Tama Bell Brass Due Diligence

mikec0502

New Member
New member here, I have a chance to purchase a re-issue Tama BB 14x6.5 40th anniversary. Supposedly it’s #17 of 50. $3,500
I’m solely looking at this as an investment, and will play it sparingly.

Thoughts?
 

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C. Dave Run

Gold Member
Buying something just to clean and look at is pointless. You may die tomorrow and never see a return on your investment.
 

cbphoto

Diamond Member
Those 40th anniversary reissue drums presented quite a conundrum for me. I had an opportunity to buy one of those Tama reissue rosewood snare drums with the square case and certificate of splendor, but I passed. I couldn’t imagine bringing one of 40 drums made in the world to a sticky, smelly bar where no one could care less about its sound. And if I couldn’t take the drum out on the town, I wouldn’t feel good about owning it.
 

cbphoto

Diamond Member
Drums are a horrible financial investment. Way too much risk and a narrow resale buyer pool. Given that you don’t plan to play it much, go for a genuine financial product with lower risk.
Gold?
Bitcoin?
 

larryace

"Uncle Larry" - Administrator
Staff member
Drums are bad investments. I can't see anyone paying what you would need to make that a worthwhile investment. Buying at a high price point....you'll be lucky to get your money back in devalued dollars. Steer clear.
 

BobC

Member
Drums are bad investments. I can't see anyone paying what you would need to make that a worthwhile investment. Buying at a high price point....you'll be lucky to get your money back in devalued dollars. Steer clear.
Drums can be a good investment, but only if you can buy them at a very low price and are reasonably certain you can get more if you sell them. In other words, the factors have to be in place to go that route.

If you can buy a mint Ludwig Acrolite for $50 at a yard sale, it's a foregone conclusion that you will probably get $200+ when you sell it, as long as it's kept all original and in great shape. That's just one example. The trick is, buy low, and only when you know it's worth more. The vintage and collectible drum market changes. Like vintage guitars, the blue chip collectibles in the drum world are the best bets: Gladstone snares, Slingerland Radio King snares and sets, Leedy and older Ludwig snares, Gretsch 3-ply Round Badge sets, vintage Rogers wood Dynasonic snares, rare vintage wrapped finish drums, celerity-owned drums. etc.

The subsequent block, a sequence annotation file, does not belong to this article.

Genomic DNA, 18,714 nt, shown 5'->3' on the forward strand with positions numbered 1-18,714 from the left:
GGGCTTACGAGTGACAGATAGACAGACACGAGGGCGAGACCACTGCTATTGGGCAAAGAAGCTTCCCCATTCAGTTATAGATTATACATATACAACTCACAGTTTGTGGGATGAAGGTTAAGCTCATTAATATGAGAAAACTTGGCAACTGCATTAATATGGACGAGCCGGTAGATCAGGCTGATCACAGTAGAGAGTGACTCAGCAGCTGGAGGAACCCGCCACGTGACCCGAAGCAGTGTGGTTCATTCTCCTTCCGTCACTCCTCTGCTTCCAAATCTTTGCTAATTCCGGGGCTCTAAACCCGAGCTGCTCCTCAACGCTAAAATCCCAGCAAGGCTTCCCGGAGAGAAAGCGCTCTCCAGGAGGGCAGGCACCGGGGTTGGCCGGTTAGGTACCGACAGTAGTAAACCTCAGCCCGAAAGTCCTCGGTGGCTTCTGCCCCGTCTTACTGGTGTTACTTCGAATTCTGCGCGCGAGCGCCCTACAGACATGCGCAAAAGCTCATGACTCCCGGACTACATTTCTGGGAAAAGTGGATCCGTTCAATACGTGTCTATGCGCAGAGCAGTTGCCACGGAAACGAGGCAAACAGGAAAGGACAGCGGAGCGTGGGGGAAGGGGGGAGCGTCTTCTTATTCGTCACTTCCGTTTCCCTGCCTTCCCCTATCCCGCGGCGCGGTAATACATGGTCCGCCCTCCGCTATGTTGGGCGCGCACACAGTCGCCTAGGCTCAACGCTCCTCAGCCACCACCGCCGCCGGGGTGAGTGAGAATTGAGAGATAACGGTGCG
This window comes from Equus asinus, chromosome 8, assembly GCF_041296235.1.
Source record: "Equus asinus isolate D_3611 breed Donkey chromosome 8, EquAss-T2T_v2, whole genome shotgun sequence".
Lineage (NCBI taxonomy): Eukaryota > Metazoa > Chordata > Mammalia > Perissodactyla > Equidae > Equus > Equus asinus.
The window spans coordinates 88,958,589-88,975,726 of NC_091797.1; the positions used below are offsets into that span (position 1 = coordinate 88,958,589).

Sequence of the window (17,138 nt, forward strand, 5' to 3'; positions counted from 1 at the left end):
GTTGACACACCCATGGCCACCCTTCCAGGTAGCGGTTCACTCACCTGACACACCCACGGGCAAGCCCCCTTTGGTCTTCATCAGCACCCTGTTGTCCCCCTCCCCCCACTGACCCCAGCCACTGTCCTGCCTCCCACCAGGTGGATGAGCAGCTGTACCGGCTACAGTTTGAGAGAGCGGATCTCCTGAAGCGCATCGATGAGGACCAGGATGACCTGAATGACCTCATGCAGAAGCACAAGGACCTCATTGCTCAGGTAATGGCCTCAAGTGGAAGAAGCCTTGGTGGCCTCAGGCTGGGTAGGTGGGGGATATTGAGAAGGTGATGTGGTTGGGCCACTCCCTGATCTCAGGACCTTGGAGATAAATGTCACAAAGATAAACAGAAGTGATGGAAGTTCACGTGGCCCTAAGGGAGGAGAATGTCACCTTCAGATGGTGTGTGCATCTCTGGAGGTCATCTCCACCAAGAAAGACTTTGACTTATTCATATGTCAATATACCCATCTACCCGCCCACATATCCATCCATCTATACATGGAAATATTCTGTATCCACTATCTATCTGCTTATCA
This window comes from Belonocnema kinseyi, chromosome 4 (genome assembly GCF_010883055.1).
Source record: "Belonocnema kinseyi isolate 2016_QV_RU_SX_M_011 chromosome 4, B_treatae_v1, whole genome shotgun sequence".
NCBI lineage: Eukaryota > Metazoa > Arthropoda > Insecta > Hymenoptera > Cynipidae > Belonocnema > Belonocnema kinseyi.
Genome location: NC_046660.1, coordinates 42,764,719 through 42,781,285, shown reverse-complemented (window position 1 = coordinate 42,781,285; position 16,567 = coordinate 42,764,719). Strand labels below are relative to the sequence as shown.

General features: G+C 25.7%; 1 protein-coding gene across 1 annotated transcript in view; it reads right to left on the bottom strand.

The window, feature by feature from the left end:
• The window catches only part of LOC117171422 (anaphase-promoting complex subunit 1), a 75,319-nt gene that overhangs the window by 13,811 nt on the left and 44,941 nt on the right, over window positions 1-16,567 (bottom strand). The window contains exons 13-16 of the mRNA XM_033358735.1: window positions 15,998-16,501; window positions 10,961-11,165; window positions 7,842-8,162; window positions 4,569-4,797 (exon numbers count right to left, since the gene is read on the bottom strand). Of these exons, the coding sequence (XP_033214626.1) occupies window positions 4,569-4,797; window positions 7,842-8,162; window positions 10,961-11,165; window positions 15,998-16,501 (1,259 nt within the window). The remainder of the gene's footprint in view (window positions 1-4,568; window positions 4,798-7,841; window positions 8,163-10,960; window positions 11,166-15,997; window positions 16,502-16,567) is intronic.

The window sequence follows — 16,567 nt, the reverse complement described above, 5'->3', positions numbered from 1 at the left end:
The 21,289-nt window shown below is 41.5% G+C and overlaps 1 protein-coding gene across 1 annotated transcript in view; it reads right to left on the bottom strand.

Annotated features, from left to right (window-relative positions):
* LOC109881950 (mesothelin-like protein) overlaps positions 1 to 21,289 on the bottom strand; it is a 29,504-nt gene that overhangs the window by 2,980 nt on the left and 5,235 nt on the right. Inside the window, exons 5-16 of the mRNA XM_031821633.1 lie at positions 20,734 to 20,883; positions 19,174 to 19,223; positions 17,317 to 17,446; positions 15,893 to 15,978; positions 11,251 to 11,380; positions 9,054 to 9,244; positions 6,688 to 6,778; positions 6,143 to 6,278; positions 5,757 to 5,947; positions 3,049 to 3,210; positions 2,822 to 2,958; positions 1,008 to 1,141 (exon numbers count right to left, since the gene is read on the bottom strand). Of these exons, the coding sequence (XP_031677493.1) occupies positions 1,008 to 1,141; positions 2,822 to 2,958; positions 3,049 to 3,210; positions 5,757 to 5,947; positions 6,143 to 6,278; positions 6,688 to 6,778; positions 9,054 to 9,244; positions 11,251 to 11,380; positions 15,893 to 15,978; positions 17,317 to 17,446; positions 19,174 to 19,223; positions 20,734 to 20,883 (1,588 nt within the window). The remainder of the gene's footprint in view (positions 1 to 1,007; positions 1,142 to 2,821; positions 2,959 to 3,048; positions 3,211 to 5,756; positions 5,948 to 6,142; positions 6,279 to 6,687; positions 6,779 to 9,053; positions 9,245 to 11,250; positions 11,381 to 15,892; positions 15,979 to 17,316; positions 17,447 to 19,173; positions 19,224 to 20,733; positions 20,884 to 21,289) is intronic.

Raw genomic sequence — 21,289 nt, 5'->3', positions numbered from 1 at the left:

Buying drums at a high price to start with makes no sense at all in terms of investment.
 

TheDrummerFromAmsterdam

Platinum Member
Drums can be a good investment, but only if you can buy them at a very low price and are reasonably certain you can get more if you sell them. In other words, the factors have to be in place to go that route.

If you can buy a mint Ludwig Acrolite for $50 at a yard sale, it's a foregone conclusion that you will probably get $200+ when you sell it, as long as it's kept all original and in great shape. That's just one example. The trick is, buy low, and only when you know it's worth more. The vintage and collectible drum market changes. Like vintage guitars, the blue chip collectibles in the drum world are the best bets: Gladstone snares, Slingerland Radio King snares and sets, Leedy and older Ludwig snares, Gretsch 3-ply Round Badge sets, vintage Rogers wood Dynasonic snares, rare vintage wrapped finish drums, celerity-owned drums. etc.

Buying drums at a high price to start with makes no sense at all in terms of investment.
Dont forget to count in location too.

I can get Brady’s, Sonor’s, Craviotto, etc sometimes for a steal. Then count in shipping and taxes for the buyers, it ends up breaking even or even loosing money.
 

1 hit wonder

Well-known Member
"You make your money off the buy." is a good rule of thumb. If you look to make money then don't pay retail.

Rare, desirable items HOLD value and some people buy to have an item for a while before reselling for a similar price, just to have had it.

Maybe someone can, or has already, started a registry for those drums? A chain of custody. A method to control fakes.

A factory Quadrajet 4 bbl carburetor for a certain car was over $3500 last I looked. People were buying whole cars with one to take and complete a better project.
 

larryace

"Uncle Larry" - Administrator
Staff member
I still personally think drums are an absolute abomination as an investment.

I think drums in someone's blue chip investment portfolio is really rare.
 

picodon

Silver Member
Well at least they don't go bad as wine does. I mean unless a gig in the pouring rain 😁
Wine investors make themselves believe that expensive wine can still be drunk after 60 years of age. Which is absolute nonsense but nobody checks it because it's too expensive to drink 🤣 Cheap wine goes bad and so does expensive wine eventually. It was a better wine to begin with, but it's not as if it contains more preservatives 😁 (Provoking deliberately)

I don't know much about investing. I know the money you make is the money you gain minus the money you spend. So you don't want to spend a lot. People do it because they think since the thing has taken so much value ALREADY, it will continue to do so. Which is less probable than it losing its value. Unless we believe each other's stories about the price going up further and further.

Each story has an end and not always a happy one.

Ouch so much wisdom I will stop here.
 
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